called C∗,C∗<|S|. A grid search selects the C∗value based on the forecast

accuracy on the valid dataset.

Let us now come back to the formalisation of probabilistic time series fore-

casting: ˆ

Pr(y∗

m|S) is estimated by the MODL model from the conditional

probabilities Pr(V, T |C=S) where Sdenotes one of the time series groups,

i.e. a typical season. In practice, the grid is used to estimate the distribution

of values at each time point of a season. With MODL, the distribution is a

piecewise constant function.

3.2 Predict the next type of seasons

The problem is here to estimate empirically Pr(Si+1 |y(i−γ):i) the probability of

having a type of season Si+1 ∈ S for the (i+ 1)-th season given the observations

over the γpast seasons. We consider two diﬀerent sets of features to represent

the γprevious seasons. The ﬁrst approach consists in having only the time series

values y(i−γ):ias features. The second approach uses the time series values and

the types of the previous seasons as features.

Then, the next season prediction problem consists in learning a probabilis-

tic classiﬁer (Naive-Bayes classiﬁer, logistic regression, decision tree or random

forests) or a time series classiﬁers (TSForest [16], Rocket [17]). Note that time

series classiﬁers can use only the time series values.

3.3 Select the best parameters (Portfolio)

The P-F2C forecaster is parameterised by the number of seasons in the past (γ)

used for learning next season type, a maximum number of typical seasons to

Probabilistic forecasting of seasonal time series 7

Fig. 3: At the top: typical seasons of length 10 used for generating the time series,

at the bottom: examples of generated time series with white noise (7 seasons).

detect in a non-supervised way, and the type of classiﬁer. The γparameter is

introduced in the problem deﬁnition and its choice is left to the user who speciﬁes

what is the forecasting task. On the other hand, the other parameters may be

diﬃcult to be set by the user, and we do not think that one of the classiﬁers

will outperform the others for all the time series. For these reasons, the portfolio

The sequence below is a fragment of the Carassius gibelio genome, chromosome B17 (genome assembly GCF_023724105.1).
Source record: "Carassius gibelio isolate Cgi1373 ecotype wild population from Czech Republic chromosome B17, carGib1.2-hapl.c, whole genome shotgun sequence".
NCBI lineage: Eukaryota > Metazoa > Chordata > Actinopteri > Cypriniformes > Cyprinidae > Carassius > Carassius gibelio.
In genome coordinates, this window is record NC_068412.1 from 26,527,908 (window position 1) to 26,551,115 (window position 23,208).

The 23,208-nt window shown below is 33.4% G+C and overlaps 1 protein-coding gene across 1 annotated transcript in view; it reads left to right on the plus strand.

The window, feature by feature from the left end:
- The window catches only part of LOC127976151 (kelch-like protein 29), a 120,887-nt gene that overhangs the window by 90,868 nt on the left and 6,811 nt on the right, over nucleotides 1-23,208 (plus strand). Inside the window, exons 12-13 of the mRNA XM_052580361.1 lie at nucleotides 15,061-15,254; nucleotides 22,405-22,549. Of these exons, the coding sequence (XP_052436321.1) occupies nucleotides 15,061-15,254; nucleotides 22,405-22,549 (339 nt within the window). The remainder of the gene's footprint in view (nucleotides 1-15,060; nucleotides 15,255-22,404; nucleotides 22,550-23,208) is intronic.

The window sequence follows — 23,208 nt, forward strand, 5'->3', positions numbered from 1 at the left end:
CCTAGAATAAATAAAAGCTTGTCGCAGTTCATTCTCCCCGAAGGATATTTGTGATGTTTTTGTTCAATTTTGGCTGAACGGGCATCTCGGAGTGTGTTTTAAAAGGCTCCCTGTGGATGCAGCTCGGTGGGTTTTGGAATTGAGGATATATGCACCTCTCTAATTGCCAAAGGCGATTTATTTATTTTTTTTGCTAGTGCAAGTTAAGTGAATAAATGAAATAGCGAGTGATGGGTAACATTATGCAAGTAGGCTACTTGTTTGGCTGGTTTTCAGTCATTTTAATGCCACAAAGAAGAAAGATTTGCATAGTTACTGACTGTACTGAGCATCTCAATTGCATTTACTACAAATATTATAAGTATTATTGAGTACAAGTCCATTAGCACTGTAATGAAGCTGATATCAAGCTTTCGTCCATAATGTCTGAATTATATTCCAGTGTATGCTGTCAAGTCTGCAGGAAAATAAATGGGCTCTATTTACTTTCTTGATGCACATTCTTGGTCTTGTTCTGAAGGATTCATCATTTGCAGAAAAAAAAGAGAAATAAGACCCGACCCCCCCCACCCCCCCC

approach (denoted PP-F2C) implements a grid search for the best parameters

by splitting the dataset into a training (75%) and a validation dataset (25%) to

identify the best value of the parameters. Once the best values have been set,

the clusterer and the classiﬁer are ﬁtted on the entire dataset.

4 Illustration on a synthetic dataset

This section shows results with synthetic data. The goal is to illustrate the prob-

abilistic grid used in P-F2C method, and to give intuitions behind probabilis-

tic forecasting that are provided by P-F2C. We compare the output of P-F2C

against the output of DeepAR [18], a state-of-the-art probabilistic time series

forecaster.

4.1 The data generated

Generating data is a good strategy for checking assumptions before launching ex-

periments at scale. Indeed, the shape of the generated data is often simpler, and

completely controlled. Experiments may be executed with various parameters,

to plot understandable results and to validate basic expectations.

8 Leverger et al.

The seasonal data generated for this section follows some well-established

seasonal sequences. Three diﬀerent time series patterns are deﬁned for three

diﬀerent latent types of season of length 10. In the Figure 3, one type of season

(s1in orange) with always increasing values is observed, one type of season (s2in

green) with two peaks is observed, etc. Those three diﬀerent types of season are

then repeated 50 times in a deﬁned order (s1, s1, s0, s2, s1, s1, s2, s0, as observed